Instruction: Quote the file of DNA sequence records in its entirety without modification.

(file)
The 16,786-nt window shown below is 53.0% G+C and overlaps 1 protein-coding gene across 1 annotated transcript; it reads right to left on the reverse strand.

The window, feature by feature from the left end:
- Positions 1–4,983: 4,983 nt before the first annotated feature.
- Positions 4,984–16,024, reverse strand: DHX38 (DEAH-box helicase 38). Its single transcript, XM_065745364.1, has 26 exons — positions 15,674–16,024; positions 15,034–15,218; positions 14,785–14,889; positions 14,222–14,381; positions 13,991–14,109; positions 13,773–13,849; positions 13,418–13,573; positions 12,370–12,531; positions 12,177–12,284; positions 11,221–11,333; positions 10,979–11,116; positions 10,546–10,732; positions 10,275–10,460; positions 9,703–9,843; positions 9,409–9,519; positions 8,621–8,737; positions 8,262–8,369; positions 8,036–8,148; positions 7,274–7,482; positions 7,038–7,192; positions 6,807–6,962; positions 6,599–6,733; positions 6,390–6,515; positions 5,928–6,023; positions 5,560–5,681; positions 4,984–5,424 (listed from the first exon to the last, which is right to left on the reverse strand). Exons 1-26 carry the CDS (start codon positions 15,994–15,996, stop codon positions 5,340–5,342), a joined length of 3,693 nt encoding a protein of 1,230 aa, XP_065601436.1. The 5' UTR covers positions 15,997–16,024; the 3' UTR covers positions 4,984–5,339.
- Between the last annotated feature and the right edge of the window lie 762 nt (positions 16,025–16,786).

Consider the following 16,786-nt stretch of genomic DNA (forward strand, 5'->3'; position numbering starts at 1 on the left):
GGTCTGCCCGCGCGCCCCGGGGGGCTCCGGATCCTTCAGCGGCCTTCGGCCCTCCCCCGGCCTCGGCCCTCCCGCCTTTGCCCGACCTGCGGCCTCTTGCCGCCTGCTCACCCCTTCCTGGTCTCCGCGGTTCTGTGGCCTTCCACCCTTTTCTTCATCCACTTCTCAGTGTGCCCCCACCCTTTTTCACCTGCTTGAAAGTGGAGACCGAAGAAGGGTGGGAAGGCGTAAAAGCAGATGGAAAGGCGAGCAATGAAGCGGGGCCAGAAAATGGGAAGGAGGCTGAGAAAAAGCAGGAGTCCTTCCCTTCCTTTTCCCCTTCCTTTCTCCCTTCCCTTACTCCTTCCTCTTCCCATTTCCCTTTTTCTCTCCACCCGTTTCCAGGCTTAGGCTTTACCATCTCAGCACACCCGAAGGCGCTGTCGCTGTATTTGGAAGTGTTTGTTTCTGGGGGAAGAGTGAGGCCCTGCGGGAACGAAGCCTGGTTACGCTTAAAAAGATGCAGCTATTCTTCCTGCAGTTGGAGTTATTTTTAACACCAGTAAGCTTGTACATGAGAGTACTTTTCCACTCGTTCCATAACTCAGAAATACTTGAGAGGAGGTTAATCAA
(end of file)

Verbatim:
The 16,786-nt window shown below is 53.0% G+C and overlaps 1 protein-coding gene across 1 annotated transcript; it reads right to left on the reverse strand.

The window, feature by feature from the left end:
- Positions 1–4,983: 4,983 nt before the first annotated feature.
- Positions 4,984–16,024, reverse strand: DHX38 (DEAH-box helicase 38). Its single transcript, XM_065745364.1, has 26 exons — positions 15,674–16,024; positions 15,034–15,218; positions 14,785–14,889; positions 14,222–14,381; positions 13,991–14,109; positions 13,773–13,849; positions 13,418–13,573; positions 12,370–12,531; positions 12,177–12,284; positions 11,221–11,333; positions 10,979–11,116; positions 10,546–10,732; positions 10,275–10,460; positions 9,703–9,843; positions 9,409–9,519; positions 8,621–8,737; positions 8,262–8,369; positions 8,036–8,148; positions 7,274–7,482; positions 7,038–7,192; positions 6,807–6,962; positions 6,599–6,733; positions 6,390–6,515; positions 5,928–6,023; positions 5,560–5,681; positions 4,984–5,424 (listed from the first exon to the last, which is right to left on the reverse strand). Exons 1-26 carry the CDS (start codon positions 15,994–15,996, stop codon positions 5,340–5,342), a joined length of 3,693 nt encoding a protein of 1,230 aa, XP_065601436.1. The 5' UTR covers positions 15,997–16,024; the 3' UTR covers positions 4,984–5,339.
- Between the last annotated feature and the right edge of the window lie 762 nt (positions 16,025–16,786).

Consider the following 16,786-nt stretch of genomic DNA (forward strand, 5'->3'; position numbering starts at 1 on the left):
GGTCTGCCCGCGCGCCCCGGGGGGCTCCGGATCCTTCAGCGGCCTTCGGCCCTCCCCCGGCCTCGGCCCTCCCGCCTTTGCCCGACCTGCGGCCTCTTGCCGCCTGCTCACCCCTTCCTGGTCTCCGCGGTTCTGTGGCCTTCCACCCTTTTCTTCATCCACTTCTCAGTGTGCCCCCACCCTTTTTCACCTGCTTGAAAGTGGAGACCGAAGAAGGGTGGGAAGGCGTAAAAGCAGATGGAAAGGCGAGCAATGAAGCGGGGCCAGAAAATGGGAAGGAGGCTGAGAAAAAGCAGGAGTCCTTCCCTTCCTTTTCCCCTTCCTTTCTCCCTTCCCTTACTCCTTCCTCTTCCCATTTCCCTTTTTCTCTCCACCCGTTTCCAGGCTTAGGCTTTACCATCTCAGCACACCCGAAGGCGCTGTCGCTGTATTTGGAAGTGTTTGTTTCTGGGGGAAGAGTGAGGCCCTGCGGGAACGAAGCCTGGTTACGCTTAAAAAGATGCAGCTATTCTTCCTGCAGTTGGAGTTATTTTTAACACCAGTAAGCTTGTACATGAGAGTACTTTTCCACTCGTTCCATAACTCAGAAATACTTGAGAGGAGGTTAATCAA